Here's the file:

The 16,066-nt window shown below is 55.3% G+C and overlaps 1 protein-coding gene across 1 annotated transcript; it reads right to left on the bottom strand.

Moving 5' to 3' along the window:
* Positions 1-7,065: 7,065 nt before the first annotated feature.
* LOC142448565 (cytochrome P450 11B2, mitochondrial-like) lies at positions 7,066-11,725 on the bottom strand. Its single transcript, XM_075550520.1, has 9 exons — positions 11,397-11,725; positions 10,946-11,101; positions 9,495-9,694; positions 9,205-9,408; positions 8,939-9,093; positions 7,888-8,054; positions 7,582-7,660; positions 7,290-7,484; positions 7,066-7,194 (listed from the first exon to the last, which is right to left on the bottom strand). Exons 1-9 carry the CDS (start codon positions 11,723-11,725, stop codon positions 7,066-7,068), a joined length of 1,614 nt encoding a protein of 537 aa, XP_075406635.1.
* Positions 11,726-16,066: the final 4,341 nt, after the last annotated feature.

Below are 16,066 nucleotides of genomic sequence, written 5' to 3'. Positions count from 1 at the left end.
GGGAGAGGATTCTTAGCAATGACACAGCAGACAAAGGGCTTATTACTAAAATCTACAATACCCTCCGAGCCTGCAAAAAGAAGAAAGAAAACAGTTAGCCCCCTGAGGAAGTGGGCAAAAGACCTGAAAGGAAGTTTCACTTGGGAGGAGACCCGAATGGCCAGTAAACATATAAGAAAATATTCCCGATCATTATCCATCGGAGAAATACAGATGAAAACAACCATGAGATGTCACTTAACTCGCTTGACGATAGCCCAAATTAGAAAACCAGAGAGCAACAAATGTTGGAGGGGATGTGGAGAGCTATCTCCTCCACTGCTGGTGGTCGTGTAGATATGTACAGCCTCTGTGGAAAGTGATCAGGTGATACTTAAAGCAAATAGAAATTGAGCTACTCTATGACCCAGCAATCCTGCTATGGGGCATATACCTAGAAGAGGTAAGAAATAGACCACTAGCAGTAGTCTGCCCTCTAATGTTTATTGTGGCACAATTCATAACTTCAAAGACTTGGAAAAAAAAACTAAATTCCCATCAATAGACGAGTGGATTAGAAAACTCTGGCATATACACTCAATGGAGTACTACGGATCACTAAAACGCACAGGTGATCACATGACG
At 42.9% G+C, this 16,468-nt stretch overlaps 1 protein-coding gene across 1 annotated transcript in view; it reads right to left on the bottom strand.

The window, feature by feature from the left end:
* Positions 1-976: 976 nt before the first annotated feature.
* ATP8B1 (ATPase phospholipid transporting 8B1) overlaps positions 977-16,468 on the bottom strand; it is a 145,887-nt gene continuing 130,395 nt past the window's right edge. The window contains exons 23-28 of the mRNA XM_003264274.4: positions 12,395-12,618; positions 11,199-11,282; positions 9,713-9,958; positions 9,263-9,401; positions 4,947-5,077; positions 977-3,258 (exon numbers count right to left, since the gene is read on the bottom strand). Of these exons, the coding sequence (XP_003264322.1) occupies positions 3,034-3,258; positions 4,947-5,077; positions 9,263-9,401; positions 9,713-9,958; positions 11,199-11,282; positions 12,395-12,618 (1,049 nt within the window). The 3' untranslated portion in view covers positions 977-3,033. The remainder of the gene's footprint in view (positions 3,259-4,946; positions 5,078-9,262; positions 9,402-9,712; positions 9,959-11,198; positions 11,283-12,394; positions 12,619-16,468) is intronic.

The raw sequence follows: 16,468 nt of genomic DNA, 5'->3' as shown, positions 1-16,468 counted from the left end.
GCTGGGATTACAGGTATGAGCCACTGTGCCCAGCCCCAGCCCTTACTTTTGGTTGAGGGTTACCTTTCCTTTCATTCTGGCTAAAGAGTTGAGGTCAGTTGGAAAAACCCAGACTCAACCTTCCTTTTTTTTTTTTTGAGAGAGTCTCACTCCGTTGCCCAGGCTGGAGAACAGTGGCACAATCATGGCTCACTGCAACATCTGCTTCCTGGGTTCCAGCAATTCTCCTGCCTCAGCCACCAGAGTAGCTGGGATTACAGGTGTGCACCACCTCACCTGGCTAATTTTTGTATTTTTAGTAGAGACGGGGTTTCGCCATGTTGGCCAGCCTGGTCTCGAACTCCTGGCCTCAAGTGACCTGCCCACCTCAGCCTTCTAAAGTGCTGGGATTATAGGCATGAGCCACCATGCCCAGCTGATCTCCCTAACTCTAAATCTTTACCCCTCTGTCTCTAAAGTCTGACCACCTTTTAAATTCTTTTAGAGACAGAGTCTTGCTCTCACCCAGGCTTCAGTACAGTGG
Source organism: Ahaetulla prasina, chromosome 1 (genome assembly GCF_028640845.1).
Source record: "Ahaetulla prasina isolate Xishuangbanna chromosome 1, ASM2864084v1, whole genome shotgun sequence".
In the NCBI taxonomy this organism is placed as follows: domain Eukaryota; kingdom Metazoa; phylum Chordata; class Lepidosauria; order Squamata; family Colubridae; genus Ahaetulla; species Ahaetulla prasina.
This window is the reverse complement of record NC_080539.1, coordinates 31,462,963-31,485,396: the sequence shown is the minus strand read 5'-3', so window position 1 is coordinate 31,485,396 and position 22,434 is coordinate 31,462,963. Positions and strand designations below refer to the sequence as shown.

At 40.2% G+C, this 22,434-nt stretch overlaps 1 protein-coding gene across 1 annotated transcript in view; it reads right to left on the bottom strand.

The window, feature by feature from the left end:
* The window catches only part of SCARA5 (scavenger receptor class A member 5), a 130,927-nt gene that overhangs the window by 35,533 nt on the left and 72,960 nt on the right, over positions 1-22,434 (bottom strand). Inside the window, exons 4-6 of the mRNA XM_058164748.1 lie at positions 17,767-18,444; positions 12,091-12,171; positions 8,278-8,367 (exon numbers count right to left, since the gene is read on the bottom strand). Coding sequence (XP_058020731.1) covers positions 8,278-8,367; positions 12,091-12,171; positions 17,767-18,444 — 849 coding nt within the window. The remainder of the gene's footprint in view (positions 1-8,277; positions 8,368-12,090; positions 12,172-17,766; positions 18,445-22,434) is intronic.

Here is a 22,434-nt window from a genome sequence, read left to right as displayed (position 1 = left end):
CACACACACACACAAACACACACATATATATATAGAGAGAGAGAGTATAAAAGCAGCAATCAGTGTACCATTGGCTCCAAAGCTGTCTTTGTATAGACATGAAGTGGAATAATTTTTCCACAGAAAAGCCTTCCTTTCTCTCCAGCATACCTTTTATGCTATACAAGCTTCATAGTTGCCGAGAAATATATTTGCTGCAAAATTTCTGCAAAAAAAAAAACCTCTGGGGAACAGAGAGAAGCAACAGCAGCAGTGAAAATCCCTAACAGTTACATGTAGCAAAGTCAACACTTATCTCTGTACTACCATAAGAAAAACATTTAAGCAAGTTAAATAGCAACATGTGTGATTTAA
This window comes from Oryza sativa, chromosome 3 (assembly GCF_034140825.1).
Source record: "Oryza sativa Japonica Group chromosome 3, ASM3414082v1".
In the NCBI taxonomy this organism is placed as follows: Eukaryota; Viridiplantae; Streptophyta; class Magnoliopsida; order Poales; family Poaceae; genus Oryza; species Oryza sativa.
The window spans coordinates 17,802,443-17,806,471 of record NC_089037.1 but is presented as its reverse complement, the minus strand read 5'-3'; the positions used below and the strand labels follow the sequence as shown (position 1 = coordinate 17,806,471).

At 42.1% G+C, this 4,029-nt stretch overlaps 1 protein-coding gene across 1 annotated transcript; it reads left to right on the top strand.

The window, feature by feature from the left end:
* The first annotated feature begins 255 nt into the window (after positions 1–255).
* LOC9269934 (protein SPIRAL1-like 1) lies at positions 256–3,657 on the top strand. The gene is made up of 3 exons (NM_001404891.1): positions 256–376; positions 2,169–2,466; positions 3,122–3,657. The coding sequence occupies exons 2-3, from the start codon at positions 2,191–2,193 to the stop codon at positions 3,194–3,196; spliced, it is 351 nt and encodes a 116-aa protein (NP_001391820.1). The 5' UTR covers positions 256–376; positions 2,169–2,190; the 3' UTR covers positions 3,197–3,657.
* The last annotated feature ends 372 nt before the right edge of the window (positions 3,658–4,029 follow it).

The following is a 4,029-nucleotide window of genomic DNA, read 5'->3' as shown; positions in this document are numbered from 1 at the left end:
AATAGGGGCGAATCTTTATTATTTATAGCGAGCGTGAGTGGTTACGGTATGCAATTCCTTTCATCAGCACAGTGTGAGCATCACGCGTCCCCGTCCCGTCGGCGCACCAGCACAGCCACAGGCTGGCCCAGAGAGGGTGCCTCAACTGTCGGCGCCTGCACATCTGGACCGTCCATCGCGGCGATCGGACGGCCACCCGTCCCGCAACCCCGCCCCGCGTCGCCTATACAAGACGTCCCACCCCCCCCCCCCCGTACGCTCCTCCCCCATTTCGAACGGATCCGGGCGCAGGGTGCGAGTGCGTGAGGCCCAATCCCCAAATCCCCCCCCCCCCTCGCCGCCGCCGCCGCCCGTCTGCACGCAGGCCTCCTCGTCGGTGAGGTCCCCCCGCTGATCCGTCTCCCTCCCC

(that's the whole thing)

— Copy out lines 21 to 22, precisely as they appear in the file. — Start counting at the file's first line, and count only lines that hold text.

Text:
Here is a 22,434-nt window from a genome sequence, read left to right as displayed (position 1 = left end):
CACACACACACACAAACACACACATATATATATAGAGAGAGAGAGTATAAAAGCAGCAATCAGTGTACCATTGGCTCCAAAGCTGTCTTTGTATAGACATGAAGTGGAATAATTTTTCCACAGAAAAGCCTTCCTTTCTCTCCAGCATACCTTTTATGCTATACAAGCTTCATAGTTGCCGAGAAATATATTTGCTGCAAAATTTCTGCAAAAAAAAAAACCTCTGGGGAACAGAGAGAAGCAACAGCAGCAGTGAAAATCCCTAACAGTTACATGTAGCAAAGTCAACACTTATCTCTGTACTACCATAAGAAAAACATTTAAGCAAGTTAAATAGCAACATGTGTGATTTAA